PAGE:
Bigger's Ferry

Description

During September 1780, South Carolina militiamen mustering under Colonel Thomas Sumter were gathered on the east side of the Catawba River at Bigger’s Ferry as British General Lord Cornwallis was marching north toward Charlotte Town. This was “Indian Land,” the home of the Catawbas, and the place where Sumter had been mustering with this militiamen since he decided to join the active resistance to Cornwallis’s invasion of South Carolina. In late May 1780, a detachment from Colonel Banastre Tarleton’s Green Dragoons had terrorized his wife, then looted and burned his house. Sumter was then persuaded to join with the Whigs. He made his way north and began rallying militiamen to resist the advance of the British Legion.

In June, Sumter had mustered a force of militiamen and trained them near Nation Ford along the Catawba River near today’s Fort Mill, South Carolina. He had not trained them in the traditional manner of marching and drilling, firing in rank; he prepared them for a new kind of warfare. He trained them through competitions in strength, wrestling, swimming, running, and jumping. By the end of June, he had 500 men ready for battle. Among them were fellow colonels William Hill, Edward Lacey, and William Bratton. Many of these officers and militiamen were from the New Acquisition District and Chester County, the northern upcountry in the Catawba River valley. These officers and these men believed in Sumter and they petitioned South Carolina Governor-in-exile John Rutledge to make Sumter a brigadier general.

But Sumter’s fortunes soured greatly in August 1780 as Cornwallis advanced. Shortly after the Battle of Camden in mid-August, British Colonel Banastre Tarleton captured or scattered Sumter’s entire command during a surprise attack at Fishing Creek. But Sumter was resilient. Within a month afterward, the colonel had again recruited another band of militiamen eager to take on the British Legion as best they could.

In late September 1780, it was this newly recruited force Sumter chose to withdraw into North Carolina to join with others to build up their numbers. On September 25, as Cornwallis advanced toward Charlotte Town, the British general sent a detachment of dragoons under Lord Francis Rawdon to surprise Sumter. In response, patriot colonels Sumter, Hill, and Lacey crossed with their men to the west bank of the Catawba River at Bigger’s Ferry and marched north. They camped that night in “an uncommon thick wood where we supposed we were safe from the horse of the enemy,” William Hill later wrote. That night General Cornwallis was camped only 10 miles south of Charlottetown on Little Sugar Creek. On the next day, he would invade the small community.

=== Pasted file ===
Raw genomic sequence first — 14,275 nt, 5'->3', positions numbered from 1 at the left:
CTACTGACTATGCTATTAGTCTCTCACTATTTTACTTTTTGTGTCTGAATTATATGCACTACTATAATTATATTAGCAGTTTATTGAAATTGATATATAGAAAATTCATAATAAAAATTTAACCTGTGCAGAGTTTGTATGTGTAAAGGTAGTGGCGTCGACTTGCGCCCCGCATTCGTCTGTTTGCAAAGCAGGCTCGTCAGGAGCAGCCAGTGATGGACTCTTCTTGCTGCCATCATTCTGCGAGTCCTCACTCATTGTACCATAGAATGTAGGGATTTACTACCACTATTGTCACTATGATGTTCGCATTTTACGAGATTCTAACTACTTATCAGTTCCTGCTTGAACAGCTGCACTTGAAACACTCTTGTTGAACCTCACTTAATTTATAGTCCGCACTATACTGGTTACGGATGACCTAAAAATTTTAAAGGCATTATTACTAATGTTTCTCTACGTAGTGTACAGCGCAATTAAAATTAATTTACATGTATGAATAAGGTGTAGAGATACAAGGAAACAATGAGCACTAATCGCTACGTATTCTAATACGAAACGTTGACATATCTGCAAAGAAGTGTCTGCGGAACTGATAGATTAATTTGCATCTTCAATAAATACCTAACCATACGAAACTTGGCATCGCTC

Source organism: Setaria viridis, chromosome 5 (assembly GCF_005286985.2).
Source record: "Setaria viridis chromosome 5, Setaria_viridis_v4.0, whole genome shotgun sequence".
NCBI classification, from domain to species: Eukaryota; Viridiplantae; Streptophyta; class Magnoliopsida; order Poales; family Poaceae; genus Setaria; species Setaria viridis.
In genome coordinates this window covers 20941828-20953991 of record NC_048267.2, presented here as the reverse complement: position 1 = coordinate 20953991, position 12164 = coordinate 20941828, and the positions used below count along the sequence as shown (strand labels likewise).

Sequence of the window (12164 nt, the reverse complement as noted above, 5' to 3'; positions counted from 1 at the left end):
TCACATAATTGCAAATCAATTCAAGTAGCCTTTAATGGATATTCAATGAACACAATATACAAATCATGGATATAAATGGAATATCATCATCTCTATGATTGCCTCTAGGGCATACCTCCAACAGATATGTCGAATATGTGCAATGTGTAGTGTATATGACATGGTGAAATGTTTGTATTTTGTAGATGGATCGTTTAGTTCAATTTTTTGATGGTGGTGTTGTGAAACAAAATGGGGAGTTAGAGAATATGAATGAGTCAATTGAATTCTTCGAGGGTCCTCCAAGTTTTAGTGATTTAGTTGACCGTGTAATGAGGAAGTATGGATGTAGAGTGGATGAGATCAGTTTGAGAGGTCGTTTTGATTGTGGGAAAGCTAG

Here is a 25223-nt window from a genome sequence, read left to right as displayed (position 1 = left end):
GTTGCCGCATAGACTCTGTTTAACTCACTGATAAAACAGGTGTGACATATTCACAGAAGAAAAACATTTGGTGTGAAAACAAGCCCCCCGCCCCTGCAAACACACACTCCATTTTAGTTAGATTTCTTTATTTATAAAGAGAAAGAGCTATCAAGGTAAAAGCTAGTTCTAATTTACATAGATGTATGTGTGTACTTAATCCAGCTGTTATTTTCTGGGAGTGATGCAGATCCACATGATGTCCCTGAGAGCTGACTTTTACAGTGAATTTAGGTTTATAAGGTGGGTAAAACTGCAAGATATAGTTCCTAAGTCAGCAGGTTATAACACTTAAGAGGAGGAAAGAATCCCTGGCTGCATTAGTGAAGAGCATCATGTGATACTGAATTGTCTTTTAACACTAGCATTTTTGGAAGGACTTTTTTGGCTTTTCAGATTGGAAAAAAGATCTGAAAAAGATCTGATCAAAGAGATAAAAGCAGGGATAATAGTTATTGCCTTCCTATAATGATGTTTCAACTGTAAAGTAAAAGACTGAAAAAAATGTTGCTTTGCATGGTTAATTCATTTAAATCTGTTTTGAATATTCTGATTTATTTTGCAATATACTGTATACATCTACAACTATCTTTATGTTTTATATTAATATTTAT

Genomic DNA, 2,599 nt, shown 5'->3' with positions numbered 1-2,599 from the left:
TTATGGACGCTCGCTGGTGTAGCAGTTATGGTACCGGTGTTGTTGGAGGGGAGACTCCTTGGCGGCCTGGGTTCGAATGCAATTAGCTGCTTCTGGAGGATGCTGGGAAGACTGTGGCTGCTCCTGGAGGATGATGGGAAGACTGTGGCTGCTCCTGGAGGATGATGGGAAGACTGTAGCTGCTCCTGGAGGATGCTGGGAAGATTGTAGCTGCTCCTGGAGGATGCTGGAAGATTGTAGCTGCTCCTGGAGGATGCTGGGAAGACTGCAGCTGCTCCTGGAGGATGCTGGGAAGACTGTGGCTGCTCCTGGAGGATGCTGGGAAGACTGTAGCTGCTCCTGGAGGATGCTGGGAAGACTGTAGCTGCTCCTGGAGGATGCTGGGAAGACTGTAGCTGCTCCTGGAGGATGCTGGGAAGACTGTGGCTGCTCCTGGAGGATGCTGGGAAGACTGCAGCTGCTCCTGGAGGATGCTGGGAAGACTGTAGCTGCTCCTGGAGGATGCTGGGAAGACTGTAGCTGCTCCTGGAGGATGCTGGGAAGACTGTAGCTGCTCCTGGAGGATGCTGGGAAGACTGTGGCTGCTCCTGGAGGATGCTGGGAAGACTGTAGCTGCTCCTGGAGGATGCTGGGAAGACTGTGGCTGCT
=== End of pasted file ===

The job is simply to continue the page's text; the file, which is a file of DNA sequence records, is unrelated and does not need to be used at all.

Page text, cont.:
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Biggers Ferry

Biggers Ferry was between Nation Ford and Amer Ford on the Catawba River in the Upcountry of South Carolina. During September 1780, South Carolina militiamen mustering under Colonel Thomas Sumter were gathered on the east side of the Catawba River at Bigger™s Ferry as British General Lord Charles Cornwallis was marching northward to Charlotte Town. [View Additional File Details]

Nation Ford historic marker

Historic Nation Ford is about two miles downstream from the historic marker which is on the west side of the US Hwy 21 bridge over the Catawba River. [View Additional File Details]

Cite this Page

Randell Jones (www.danielboonefootsteps.com), “Bigger's Ferry,” Overmountain Victory National Historic Trail, accessed September 21, 2019, http:/​/​bythewaywebf.​webfactional.​com/​omvt/​items/​show/​61.​
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